Page:Curtis's Botanical Magazine, Volume 73 (1847).djvu/45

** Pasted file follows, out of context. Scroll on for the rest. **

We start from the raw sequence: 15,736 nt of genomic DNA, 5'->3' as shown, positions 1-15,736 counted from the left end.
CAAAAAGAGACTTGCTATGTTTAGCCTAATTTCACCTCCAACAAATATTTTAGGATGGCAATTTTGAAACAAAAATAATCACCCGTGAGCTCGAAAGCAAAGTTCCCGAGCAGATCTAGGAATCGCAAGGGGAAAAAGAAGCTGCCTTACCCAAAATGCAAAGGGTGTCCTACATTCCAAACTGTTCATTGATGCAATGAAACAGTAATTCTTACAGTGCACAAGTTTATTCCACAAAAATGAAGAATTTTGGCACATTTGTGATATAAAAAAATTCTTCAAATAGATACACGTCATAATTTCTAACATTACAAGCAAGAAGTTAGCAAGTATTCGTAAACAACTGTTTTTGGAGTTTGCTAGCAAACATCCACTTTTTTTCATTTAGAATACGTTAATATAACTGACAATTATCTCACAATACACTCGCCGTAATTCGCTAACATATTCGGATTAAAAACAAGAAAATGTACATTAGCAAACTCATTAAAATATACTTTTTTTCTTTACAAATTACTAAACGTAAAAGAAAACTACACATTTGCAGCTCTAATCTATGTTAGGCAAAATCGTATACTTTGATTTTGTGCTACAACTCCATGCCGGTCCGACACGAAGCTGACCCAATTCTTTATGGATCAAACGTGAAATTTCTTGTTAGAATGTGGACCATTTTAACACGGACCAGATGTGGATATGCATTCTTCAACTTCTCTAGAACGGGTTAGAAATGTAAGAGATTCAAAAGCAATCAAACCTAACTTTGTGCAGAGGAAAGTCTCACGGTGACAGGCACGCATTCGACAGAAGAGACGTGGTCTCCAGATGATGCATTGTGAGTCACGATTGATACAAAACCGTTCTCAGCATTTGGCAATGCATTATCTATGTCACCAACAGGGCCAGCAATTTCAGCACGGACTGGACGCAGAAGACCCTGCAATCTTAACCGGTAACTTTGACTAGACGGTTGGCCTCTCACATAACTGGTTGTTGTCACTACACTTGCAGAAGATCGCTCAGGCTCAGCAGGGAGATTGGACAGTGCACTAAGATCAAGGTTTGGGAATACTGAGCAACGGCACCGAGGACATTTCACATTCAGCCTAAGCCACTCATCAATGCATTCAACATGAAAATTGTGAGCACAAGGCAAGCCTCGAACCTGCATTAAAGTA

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would, if fortified, command with cannon the straits, through which every vessel passes to China and all the eastern settlements. A more convenient site and more formidable position could not possibly be selected; and it is really astonishing that it should have remained so long unnoticed. It was the capital of the Malays in the twelfth century; but they were obliged to abandon it, during the unfortunate wars with the Javan Empire of Majapulait, and retire to Malacca, and when the latter was taken by the Portuguese, they settled at Johore; and Singapore has, till now, been almost forgotten. I have no doubt it will soon rise to more than its ancient consequence. I have just arrived in time to explore the woods, before they yield to the axe, and have made many interesting discoveries, particularly of two new and splendid species of Pitcher-Plant (Nepenthes Rafflesiana and N. ampullaria), far surpassing any yet known in Europe. I have completed two perfect drawings of them, with ample descriptions. Sir S. Raffles is anxious that we should give publicity to our researches, in one way or other, and has planned bringing out something at Bencoolen. He proposes sending home these Pitcher-plants, that such splendid things may appear under all the advantages of elegant execution, by way of attracting attention to the subject of Sumatran botany." Many of 1)r, Jack's plants did appear in the Malayan Miscellany, published at Bencoolen; but no plants of the Nepenthes Rafflesiana ever reached Europe alive; till the Royal Gardens was supplied with a case of them, through the kindness of Capt. Bethune, R.N., who, on his return from his scientific mission to Borneo, had a Wardian case filled with them ; and so well were the plants established in the case, and so great was the care taken of them overland from India, that they were as healthy on their arrival at Kew in 1845 as the day they were transplanted from their native glen in Singapore. It was the very year in which Dr. Jack writes, that, as is well known, at the suggestion of his friend and patron, Sir Stamford Raffles, the island of Singapore was purchased by the India Company of the Sultan of Johore. Mr. Crawford was its first Governor and historian: since that period, it has become a settlement of vast importance to our country, and being much frequented by our ships, both mercantile and of the navy, it is to be hoped its vegetable productions will soon be familiar to us. Dr. Jack, with the modesty which was a striking feature in his character, gives the credit of the discovery of this plant in the forests of Singapore, to Sir Stamford Raffles; probably in order that the name might be considered more appropriate. Singapore, however, does not appear to be the only station for this plant; Korthals, if we read his high Dutch correctly, gives Bintang, off the coast of Sumatra, as another habitat.